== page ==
By then, Bishop was living in Rio de Janeiro. She had left New York in the fall of 1951, planning a world tour. But in Rio, she caught up with Lota de Macedo Soares, whom she had met in New York.  They fell in love and lived together until 1967. Lota had an apartment in Rio and an estate near Petropolis, an enclave for wealthy Brazilians. For a time, Elizabeth thrived. Her health improved, and she controlled the heavy drinking that had plagued her all her adult life. Brazil’s natural beauty inspired her. She was never a prolific poet, but her third book, Questions of Travel, was published in 1965.

Lota was a landscape architect from a prominent Brazilian family. In 1961, she was commissioned to oversee the development of the lush gardens and buildings for Rio’s Flamengo Park, a massive project which consumed much of her time. She also became increasingly involved in Brazil’s frenetic politics. The intensity of her work strained her relationship with Elizabeth.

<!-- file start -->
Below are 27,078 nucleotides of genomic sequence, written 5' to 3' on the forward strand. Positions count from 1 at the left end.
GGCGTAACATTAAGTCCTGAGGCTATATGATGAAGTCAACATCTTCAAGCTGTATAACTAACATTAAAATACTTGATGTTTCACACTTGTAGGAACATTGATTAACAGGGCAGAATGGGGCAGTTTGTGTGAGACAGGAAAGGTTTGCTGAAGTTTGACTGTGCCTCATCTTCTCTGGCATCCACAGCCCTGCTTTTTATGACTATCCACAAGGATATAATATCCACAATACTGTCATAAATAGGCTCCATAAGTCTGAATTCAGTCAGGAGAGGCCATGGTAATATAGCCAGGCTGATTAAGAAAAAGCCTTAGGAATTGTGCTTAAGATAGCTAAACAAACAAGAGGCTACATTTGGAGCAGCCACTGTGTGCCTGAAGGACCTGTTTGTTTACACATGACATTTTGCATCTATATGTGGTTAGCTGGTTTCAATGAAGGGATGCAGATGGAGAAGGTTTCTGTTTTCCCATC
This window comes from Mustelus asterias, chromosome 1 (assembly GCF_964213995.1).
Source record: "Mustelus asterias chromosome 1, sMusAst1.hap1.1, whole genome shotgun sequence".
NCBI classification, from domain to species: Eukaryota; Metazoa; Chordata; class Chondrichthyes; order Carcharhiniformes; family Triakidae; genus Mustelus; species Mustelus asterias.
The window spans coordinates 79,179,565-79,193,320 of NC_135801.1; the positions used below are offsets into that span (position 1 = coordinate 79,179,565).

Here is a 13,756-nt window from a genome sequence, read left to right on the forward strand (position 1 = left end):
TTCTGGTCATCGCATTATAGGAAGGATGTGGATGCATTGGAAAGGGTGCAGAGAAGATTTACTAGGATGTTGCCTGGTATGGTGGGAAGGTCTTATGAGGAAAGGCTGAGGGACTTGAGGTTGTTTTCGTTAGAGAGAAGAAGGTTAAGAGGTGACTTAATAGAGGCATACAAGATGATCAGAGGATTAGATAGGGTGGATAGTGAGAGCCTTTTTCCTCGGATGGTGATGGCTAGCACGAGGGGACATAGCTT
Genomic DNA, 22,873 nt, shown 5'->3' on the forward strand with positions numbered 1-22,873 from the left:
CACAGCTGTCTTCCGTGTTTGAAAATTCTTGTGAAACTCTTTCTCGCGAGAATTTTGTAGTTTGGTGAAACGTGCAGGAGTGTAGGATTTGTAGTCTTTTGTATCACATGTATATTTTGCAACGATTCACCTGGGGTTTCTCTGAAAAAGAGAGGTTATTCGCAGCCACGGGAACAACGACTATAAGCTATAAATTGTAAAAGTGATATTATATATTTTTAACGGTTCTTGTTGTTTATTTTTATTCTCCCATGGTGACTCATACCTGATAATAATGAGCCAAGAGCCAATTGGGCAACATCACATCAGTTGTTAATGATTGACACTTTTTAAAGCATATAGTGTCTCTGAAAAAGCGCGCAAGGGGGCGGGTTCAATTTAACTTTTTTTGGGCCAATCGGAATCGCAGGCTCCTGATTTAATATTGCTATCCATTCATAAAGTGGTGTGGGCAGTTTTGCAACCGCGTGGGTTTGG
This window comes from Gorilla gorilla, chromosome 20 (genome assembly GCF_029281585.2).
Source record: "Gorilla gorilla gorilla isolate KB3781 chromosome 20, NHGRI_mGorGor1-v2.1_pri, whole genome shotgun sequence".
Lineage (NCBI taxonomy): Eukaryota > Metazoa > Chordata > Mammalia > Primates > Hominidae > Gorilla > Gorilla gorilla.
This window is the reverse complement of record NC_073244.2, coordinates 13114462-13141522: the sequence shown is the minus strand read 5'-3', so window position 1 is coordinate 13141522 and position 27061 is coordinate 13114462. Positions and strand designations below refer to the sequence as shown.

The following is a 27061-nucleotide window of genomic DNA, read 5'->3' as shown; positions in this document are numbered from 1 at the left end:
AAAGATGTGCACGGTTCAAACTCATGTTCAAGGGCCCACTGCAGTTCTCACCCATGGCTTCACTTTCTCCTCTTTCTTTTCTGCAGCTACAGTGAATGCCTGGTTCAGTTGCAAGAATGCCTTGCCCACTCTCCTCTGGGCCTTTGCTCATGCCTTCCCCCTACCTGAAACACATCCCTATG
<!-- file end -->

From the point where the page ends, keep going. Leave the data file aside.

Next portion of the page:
In 1965, Bishop took a teaching position at the University of Washington in Seattle. She returned to Brazil in the summer of 1966, hoping to recover her happy life there. It was not to be. Lota could not cope with the stress of her work, and she was furious to learn of Elizabeth’s relationship in Seattle with a young woman, Roxanne Cummings. Lota had to be hospitalized, as did Elizabeth, for mental exhaustion. In the summer of 1967, Elizabeth returned to New York. Feeling stronger, Lota joined her that autumn, hoping to revive the relationship. But she was still far from healthy. She took an overdose of sleeping pills the night she arrived, and died a few days later in September of 1967.

Elizabeth reunited with Roxanne and moved her—and her two-year-old son—to Brazil, hoping to resume there the semblance of a happy life she had enjoyed there once. But the relationship did not last; Roxanne and her son returned to Seattle. Elizabeth floundered, but was rescued again by Robert Lowell, who got her a teaching position at Harvard, where he was a distinguished professor.